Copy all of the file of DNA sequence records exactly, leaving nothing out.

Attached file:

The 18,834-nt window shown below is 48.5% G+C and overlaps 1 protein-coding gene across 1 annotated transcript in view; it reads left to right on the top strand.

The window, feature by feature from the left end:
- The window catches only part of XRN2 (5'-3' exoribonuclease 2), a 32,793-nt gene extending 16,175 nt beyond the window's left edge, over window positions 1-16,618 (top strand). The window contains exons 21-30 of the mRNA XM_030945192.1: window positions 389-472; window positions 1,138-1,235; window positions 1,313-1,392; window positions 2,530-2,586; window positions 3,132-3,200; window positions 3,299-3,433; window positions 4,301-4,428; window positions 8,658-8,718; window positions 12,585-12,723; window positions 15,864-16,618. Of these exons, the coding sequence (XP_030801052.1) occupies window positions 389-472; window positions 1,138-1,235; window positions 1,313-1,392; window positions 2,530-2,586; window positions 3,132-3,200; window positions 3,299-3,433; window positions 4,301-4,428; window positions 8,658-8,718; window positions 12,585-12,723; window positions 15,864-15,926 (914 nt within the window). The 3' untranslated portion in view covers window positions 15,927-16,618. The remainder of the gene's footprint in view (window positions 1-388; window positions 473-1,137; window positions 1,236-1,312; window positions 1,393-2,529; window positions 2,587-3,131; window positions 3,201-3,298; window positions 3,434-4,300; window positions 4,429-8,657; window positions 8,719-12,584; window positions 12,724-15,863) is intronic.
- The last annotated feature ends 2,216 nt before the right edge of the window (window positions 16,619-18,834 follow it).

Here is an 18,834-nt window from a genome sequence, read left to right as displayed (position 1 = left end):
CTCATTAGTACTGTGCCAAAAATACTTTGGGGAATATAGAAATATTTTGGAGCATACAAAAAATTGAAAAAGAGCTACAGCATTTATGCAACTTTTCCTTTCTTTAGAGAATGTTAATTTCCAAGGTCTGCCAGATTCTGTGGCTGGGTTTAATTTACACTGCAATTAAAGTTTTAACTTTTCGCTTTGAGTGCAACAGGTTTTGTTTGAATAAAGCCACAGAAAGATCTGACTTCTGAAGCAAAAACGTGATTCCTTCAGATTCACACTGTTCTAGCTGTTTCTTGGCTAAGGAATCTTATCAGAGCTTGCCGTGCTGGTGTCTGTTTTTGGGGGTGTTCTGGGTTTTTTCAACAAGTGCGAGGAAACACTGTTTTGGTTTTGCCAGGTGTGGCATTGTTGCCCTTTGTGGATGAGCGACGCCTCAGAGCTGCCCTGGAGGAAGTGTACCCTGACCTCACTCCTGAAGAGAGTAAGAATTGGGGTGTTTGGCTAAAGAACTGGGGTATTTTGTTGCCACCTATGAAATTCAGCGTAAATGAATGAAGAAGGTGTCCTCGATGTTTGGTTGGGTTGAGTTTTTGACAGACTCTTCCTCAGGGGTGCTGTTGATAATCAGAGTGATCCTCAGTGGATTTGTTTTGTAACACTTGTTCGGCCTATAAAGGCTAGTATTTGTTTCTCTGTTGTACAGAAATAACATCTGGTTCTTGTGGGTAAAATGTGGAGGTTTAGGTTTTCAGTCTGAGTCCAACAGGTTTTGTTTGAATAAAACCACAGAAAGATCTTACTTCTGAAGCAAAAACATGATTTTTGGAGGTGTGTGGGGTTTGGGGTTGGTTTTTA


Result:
The 18,834-nt window shown below is 48.5% G+C and overlaps 1 protein-coding gene across 1 annotated transcript in view; it reads left to right on the top strand.

The window, feature by feature from the left end:
- The window catches only part of XRN2 (5'-3' exoribonuclease 2), a 32,793-nt gene extending 16,175 nt beyond the window's left edge, over window positions 1-16,618 (top strand). The window contains exons 21-30 of the mRNA XM_030945192.1: window positions 389-472; window positions 1,138-1,235; window positions 1,313-1,392; window positions 2,530-2,586; window positions 3,132-3,200; window positions 3,299-3,433; window positions 4,301-4,428; window positions 8,658-8,718; window positions 12,585-12,723; window positions 15,864-16,618. Of these exons, the coding sequence (XP_030801052.1) occupies window positions 389-472; window positions 1,138-1,235; window positions 1,313-1,392; window positions 2,530-2,586; window positions 3,132-3,200; window positions 3,299-3,433; window positions 4,301-4,428; window positions 8,658-8,718; window positions 12,585-12,723; window positions 15,864-15,926 (914 nt within the window). The 3' untranslated portion in view covers window positions 15,927-16,618. The remainder of the gene's footprint in view (window positions 1-388; window positions 473-1,137; window positions 1,236-1,312; window positions 1,393-2,529; window positions 2,587-3,131; window positions 3,201-3,298; window positions 3,434-4,300; window positions 4,429-8,657; window positions 8,719-12,584; window positions 12,724-15,863) is intronic.
- The last annotated feature ends 2,216 nt before the right edge of the window (window positions 16,619-18,834 follow it).

Here is an 18,834-nt window from a genome sequence, read left to right as displayed (position 1 = left end):
CTCATTAGTACTGTGCCAAAAATACTTTGGGGAATATAGAAATATTTTGGAGCATACAAAAAATTGAAAAAGAGCTACAGCATTTATGCAACTTTTCCTTTCTTTAGAGAATGTTAATTTCCAAGGTCTGCCAGATTCTGTGGCTGGGTTTAATTTACACTGCAATTAAAGTTTTAACTTTTCGCTTTGAGTGCAACAGGTTTTGTTTGAATAAAGCCACAGAAAGATCTGACTTCTGAAGCAAAAACGTGATTCCTTCAGATTCACACTGTTCTAGCTGTTTCTTGGCTAAGGAATCTTATCAGAGCTTGCCGTGCTGGTGTCTGTTTTTGGGGGTGTTCTGGGTTTTTTCAACAAGTGCGAGGAAACACTGTTTTGGTTTTGCCAGGTGTGGCATTGTTGCCCTTTGTGGATGAGCGACGCCTCAGAGCTGCCCTGGAGGAAGTGTACCCTGACCTCACTCCTGAAGAGAGTAAGAATTGGGGTGTTTGGCTAAAGAACTGGGGTATTTTGTTGCCACCTATGAAATTCAGCGTAAATGAATGAAGAAGGTGTCCTCGATGTTTGGTTGGGTTGAGTTTTTGACAGACTCTTCCTCAGGGGTGCTGTTGATAATCAGAGTGATCCTCAGTGGATTTGTTTTGTAACACTTGTTCGGCCTATAAAGGCTAGTATTTGTTTCTCTGTTGTACAGAAATAACATCTGGTTCTTGTGGGTAAAATGTGGAGGTTTAGGTTTTCAGTCTGAGTCCAACAGGTTTTGTTTGAATAAAACCACAGAAAGATCTTACTTCTGAAGCAAAAACATGATTTTTGGAGGTGTGTGGGGTTTGGGGTTGGTTTTTA